A human version of the classic arcade game Pacman, superimposing the
virtual 3D game world on to city streets and buildings, is being
developed by researchers at Singapore.
Players equipped with a wearable computer, headset and goggles can
physically enter a real world game space by choosing to play the role
of Pacman or one of the Ghosts.
A central computer system keeps track of all their movements with the
aid of GPS receivers and a wireless local area network.
The Human Pacman was developed by Adrian David Cheok and his team at
the Mixed Reality Lab, National University of Singapore.
Merging different technologies such as GPS, Bluetooth, virtual
reality, wi-fi, infrared and sensing mechanisms, the augmented
reality game allows gamers to play in a digitally-enhanced maze-like
version of the real world.
It has been selected as one of the world's top 100 high-impact and
visionary technologies and will showcased at the Wired NextFest 2005
in Chicago, US, which runs from June 24 to 26.
Combining both real and virtual elements, the game allows the human
Pacman to 'see' virtual cookies with the aid of the special headset
scattered on the street which the player can then 'eat' by walking
The game as seen through the eyes of a player
Ghosts get to 'devour' the player by tapping them on the shoulder
when they catch up to them within the game area.
In return, Pacman gets the ability to temporarily neutralise them and
add to his virtual powers when he finds and picks up Bluetooth-
embedded physical sugar jars scattered in the real world environment
by a game coordinator.
The player's locations are also wirelessly updated to a virtual 3D
Pac-world where online gamers can view their progress and participate
by helping either Pacman or the Ghosts through text messaging.
Test runs were conducted on the university campus within a 70m by 70m
game zone. With a four-player minimum, a typical game was played out
in about 10 to 20 minutes.
Other institutions focused on creating similar games include the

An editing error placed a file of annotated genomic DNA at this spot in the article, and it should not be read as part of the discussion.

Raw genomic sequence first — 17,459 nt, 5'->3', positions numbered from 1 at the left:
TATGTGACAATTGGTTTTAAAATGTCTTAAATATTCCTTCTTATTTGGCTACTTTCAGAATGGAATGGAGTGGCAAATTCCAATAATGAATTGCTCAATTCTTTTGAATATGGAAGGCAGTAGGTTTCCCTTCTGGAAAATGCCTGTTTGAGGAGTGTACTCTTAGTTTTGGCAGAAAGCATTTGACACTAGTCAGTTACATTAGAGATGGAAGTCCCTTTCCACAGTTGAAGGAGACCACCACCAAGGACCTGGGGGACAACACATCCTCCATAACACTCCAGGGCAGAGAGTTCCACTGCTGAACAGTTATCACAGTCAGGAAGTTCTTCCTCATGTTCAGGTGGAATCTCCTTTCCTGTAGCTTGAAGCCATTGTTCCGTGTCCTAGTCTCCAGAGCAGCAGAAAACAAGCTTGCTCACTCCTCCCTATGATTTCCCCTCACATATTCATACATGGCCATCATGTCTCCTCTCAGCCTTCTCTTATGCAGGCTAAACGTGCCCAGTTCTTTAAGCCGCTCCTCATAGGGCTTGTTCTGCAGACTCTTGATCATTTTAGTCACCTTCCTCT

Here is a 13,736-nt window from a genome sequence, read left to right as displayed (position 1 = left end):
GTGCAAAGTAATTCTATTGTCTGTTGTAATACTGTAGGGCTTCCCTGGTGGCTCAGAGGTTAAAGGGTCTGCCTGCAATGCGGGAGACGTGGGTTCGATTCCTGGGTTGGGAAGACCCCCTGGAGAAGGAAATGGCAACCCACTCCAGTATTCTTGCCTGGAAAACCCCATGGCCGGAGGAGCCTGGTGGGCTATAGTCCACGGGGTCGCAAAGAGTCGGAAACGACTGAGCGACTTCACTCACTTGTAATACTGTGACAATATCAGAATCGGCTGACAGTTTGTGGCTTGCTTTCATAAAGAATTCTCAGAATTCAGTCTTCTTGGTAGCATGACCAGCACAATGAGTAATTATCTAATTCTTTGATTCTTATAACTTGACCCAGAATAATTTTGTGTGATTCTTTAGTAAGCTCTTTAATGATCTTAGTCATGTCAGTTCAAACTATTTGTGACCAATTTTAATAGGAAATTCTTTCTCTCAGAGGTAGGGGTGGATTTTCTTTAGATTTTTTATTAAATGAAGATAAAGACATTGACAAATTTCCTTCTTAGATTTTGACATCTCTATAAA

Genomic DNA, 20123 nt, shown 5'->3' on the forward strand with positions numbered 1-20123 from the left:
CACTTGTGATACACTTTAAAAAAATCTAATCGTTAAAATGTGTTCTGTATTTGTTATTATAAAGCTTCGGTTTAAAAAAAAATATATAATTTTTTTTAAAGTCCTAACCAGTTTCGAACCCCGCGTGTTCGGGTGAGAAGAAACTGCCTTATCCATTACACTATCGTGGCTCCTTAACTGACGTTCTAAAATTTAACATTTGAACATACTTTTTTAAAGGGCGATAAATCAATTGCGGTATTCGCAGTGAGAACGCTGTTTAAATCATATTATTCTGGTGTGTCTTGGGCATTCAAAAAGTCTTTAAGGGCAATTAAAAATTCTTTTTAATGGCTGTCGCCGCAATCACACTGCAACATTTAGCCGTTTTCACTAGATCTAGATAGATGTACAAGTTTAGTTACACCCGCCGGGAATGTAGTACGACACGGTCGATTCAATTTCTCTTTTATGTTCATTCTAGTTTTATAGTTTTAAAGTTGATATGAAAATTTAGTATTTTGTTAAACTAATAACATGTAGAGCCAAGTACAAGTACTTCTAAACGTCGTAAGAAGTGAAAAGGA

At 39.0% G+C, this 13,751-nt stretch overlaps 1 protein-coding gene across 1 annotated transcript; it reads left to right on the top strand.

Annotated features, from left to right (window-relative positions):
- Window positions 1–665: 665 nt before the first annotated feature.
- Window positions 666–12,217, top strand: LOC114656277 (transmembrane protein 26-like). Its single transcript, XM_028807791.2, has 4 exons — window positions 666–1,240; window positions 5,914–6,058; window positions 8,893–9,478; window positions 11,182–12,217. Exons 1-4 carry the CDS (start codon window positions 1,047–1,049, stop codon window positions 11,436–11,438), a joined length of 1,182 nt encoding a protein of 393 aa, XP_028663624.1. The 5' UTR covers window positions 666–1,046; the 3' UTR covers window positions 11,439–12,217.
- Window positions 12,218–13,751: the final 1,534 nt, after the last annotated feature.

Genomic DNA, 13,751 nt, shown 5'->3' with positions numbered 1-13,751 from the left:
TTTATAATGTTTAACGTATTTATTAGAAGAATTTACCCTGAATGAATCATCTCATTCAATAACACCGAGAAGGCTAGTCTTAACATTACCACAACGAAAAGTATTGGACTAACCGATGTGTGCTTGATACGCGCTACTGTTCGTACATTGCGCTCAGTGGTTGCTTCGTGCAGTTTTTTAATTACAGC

University of Southern Australia, which has developed an augmented
reality (AR) version of the Quake game.
Accuracy and positioning are some of the major challenges facing
researchers creating deployable AR versions of complex games.
"Most attempts at AR games, like AR Pacman or AR Quake, rely on
having very accurate models of the physical world such as the trees,
cars, buildings, etc. which is practically impossible," said Blair
MacIntyre, Director of the Augmented Environments Lab at Georgia
The main challenge of course lies in placing the models in the
right place, so that, for example, we won't see a Pacman walking into
the wall of a castle
Adrian David Cheok, Mixed Reality Lab
"First, the world is just too complicated, and second, it changes too
much - cars and people move, trees grow, etc."
The research team at Singapore says though that a totally accurate
real world model is not necessary.
"What we seek is to create an alternate version of representing the
real-world by some fantasy landscape," says Mr Cheok.
"An office blocked could be replaced by a castle. We do not really
need to have an accurate model of the environment, just a rough gauge
"The main challenge of course lies in placing the models in the right
place, so that, for example, we won't see a Pacman walking into the
wall of a castle."
With current positioning technologies, this kind of accuracy is still
a major issue. Typical GPS receivers have an accuracy of about 10 to
30 meters, but for a flawless gaming experience augmented reality
games need the error margin to be within the millimetre range.
Tracking players also becomes impossible when they get too close to
high-rise buildings that block GPS signals.
To combat these issues, the Singapore team selected a wide open space
as the game area and with advanced Long Range Kinematic (LRK) GPS
technology they say they are able to maintain a maximum error level
of 30 cm.
The more conventional way to play Pacman
If a player's position is lost, the system tries to get the player's
orientation through a digital compass, detect the number of steps
taken, and predict their current position.
"This is by no means a foolproof method, as the errors do
accumulate," says Mr Cheok. "However, it does serve as a feasible
temporary solution in case of GPS-signal loss."
However the real drawbacks to creating commercial AR games are the
An entire system costs anywhere from $10,000 to $20,000. It is
expected to take a number of years before the technology can be truly
affordable to the average gamer.
Some of the AR gaming technology developed at the University of South
Australia is being modified for consumer use.
The researchers have created a start up company called A-Rage that
plans to launch augmented reality game engines into market with a
target price tag of AUD$500, by the end of 2006.
Experts believe AR technology will revolutionize the gaming
experience creating an arena where people move about, socialising and
interacting with each other instead of being glued to a computer
"These games symbolize the dawn of an era where real and virtual
interactive experience will form part of the routine of our daily
lives, allowing users to indulge in the seamless links across
different domains be it for entertainment or socialising," says Mr